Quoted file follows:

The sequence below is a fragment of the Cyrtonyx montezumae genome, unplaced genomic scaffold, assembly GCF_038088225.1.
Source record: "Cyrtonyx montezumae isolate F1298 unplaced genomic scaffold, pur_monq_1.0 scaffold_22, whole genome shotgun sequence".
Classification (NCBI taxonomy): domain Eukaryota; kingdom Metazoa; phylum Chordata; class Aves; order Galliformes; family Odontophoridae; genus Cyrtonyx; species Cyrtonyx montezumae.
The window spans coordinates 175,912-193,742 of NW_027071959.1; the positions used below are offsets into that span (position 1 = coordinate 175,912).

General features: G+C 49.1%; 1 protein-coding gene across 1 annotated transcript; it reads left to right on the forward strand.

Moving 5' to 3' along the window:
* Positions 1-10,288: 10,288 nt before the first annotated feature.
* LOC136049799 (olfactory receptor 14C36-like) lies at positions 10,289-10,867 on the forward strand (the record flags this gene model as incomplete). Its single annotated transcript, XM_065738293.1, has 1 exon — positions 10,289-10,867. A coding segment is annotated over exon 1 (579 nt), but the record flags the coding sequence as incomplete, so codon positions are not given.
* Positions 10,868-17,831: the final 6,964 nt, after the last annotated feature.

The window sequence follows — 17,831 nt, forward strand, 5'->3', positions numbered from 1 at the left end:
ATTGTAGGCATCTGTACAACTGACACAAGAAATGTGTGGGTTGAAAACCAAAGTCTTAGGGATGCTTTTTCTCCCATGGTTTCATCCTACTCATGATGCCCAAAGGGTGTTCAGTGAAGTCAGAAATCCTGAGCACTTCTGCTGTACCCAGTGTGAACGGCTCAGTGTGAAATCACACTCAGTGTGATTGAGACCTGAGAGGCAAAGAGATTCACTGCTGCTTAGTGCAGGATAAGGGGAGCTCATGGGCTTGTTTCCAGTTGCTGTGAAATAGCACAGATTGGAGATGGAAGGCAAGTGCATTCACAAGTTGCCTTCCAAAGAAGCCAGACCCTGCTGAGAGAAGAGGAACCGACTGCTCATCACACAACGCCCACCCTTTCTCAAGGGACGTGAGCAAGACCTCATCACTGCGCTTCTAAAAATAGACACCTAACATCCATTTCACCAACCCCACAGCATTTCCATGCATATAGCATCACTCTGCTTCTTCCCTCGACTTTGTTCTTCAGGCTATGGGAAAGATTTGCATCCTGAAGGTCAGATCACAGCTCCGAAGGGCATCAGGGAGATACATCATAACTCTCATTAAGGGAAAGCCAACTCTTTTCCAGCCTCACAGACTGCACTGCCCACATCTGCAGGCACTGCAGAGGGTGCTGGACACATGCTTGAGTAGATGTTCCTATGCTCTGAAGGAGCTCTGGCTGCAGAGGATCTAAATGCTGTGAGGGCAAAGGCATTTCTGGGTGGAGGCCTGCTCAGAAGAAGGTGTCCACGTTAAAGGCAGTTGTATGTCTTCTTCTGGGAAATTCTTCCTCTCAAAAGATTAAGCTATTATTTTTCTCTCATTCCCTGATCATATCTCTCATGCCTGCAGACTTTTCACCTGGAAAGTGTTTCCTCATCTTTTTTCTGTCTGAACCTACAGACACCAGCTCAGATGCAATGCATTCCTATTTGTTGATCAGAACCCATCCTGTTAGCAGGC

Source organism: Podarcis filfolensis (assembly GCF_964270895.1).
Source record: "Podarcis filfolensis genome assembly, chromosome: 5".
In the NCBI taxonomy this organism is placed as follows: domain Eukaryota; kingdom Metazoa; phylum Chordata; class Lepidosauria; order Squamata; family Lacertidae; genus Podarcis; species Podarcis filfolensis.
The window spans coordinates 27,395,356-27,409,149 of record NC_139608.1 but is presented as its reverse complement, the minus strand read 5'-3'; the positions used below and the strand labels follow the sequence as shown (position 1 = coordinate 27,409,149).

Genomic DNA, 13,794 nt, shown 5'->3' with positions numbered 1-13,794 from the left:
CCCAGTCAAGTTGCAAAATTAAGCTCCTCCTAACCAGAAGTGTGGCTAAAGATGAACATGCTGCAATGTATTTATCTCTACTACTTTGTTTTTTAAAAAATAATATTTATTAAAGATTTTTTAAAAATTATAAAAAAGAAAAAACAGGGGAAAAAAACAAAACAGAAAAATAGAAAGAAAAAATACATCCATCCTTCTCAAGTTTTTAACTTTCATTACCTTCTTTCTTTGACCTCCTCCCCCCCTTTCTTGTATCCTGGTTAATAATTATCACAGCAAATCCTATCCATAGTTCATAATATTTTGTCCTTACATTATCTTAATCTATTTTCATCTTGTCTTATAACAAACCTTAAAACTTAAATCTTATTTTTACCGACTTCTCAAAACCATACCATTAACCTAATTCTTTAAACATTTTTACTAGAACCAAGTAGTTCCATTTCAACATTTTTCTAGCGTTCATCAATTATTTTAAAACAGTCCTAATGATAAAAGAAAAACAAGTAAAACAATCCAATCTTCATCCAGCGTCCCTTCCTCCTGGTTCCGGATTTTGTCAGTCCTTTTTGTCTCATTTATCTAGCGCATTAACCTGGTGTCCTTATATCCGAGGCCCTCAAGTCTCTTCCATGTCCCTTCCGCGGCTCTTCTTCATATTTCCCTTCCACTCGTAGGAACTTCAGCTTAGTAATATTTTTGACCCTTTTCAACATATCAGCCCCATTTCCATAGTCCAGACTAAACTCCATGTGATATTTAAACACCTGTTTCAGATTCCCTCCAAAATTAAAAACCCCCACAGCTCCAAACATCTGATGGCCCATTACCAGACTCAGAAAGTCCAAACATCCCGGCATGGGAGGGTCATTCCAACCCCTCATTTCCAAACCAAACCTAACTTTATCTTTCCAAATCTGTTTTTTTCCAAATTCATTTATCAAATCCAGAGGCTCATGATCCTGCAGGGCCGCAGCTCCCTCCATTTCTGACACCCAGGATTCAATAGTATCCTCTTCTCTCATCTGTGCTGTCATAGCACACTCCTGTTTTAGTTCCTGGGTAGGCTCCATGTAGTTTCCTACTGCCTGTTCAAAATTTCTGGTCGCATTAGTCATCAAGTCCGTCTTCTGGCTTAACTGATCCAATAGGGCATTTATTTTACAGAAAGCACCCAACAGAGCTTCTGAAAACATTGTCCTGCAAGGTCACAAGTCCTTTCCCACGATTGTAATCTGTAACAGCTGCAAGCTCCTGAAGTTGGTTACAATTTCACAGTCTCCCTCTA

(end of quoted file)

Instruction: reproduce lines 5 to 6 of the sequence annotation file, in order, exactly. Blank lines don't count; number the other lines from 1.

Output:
General features: G+C 49.1%; 1 protein-coding gene across 1 annotated transcript; it reads left to right on the forward strand.

Moving 5' to 3' along the window: